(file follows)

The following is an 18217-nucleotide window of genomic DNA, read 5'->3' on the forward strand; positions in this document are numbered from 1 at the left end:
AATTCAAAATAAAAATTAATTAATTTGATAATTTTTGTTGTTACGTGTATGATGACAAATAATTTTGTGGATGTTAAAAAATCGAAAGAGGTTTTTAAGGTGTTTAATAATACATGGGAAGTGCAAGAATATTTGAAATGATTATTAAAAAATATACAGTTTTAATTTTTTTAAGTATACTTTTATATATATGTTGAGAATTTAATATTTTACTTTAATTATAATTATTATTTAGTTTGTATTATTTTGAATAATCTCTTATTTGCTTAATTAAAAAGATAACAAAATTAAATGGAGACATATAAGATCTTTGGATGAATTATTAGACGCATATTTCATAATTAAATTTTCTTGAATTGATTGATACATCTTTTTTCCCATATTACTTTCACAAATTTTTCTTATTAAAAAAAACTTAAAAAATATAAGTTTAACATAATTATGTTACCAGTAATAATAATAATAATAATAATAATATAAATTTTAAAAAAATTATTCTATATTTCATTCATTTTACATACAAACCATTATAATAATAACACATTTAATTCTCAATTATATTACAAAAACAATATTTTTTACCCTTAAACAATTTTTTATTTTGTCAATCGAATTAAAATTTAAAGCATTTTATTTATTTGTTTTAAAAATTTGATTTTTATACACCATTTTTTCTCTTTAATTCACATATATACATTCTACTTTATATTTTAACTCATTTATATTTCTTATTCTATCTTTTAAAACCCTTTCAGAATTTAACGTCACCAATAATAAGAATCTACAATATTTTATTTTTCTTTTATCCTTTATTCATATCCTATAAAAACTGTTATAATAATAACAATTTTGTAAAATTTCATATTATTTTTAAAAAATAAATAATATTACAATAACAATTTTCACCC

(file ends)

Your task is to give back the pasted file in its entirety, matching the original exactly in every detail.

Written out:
The following is an 18217-nucleotide window of genomic DNA, read 5'->3' on the forward strand; positions in this document are numbered from 1 at the left end:
AATTCAAAATAAAAATTAATTAATTTGATAATTTTTGTTGTTACGTGTATGATGACAAATAATTTTGTGGATGTTAAAAAATCGAAAGAGGTTTTTAAGGTGTTTAATAATACATGGGAAGTGCAAGAATATTTGAAATGATTATTAAAAAATATACAGTTTTAATTTTTTTAAGTATACTTTTATATATATGTTGAGAATTTAATATTTTACTTTAATTATAATTATTATTTAGTTTGTATTATTTTGAATAATCTCTTATTTGCTTAATTAAAAAGATAACAAAATTAAATGGAGACATATAAGATCTTTGGATGAATTATTAGACGCATATTTCATAATTAAATTTTCTTGAATTGATTGATACATCTTTTTTCCCATATTACTTTCACAAATTTTTCTTATTAAAAAAAACTTAAAAAATATAAGTTTAACATAATTATGTTACCAGTAATAATAATAATAATAATAATAATATAAATTTTAAAAAAATTATTCTATATTTCATTCATTTTACATACAAACCATTATAATAATAACACATTTAATTCTCAATTATATTACAAAAACAATATTTTTTACCCTTAAACAATTTTTTATTTTGTCAATCGAATTAAAATTTAAAGCATTTTATTTATTTGTTTTAAAAATTTGATTTTTATACACCATTTTTTCTCTTTAATTCACATATATACATTCTACTTTATATTTTAACTCATTTATATTTCTTATTCTATCTTTTAAAACCCTTTCAGAATTTAACGTCACCAATAATAAGAATCTACAATATTTTATTTTTCTTTTATCCTTTATTCATATCCTATAAAAACTGTTATAATAATAACAATTTTGTAAAATTTCATATTATTTTTAAAAAATAAATAATATTACAATAACAATTTTCACCC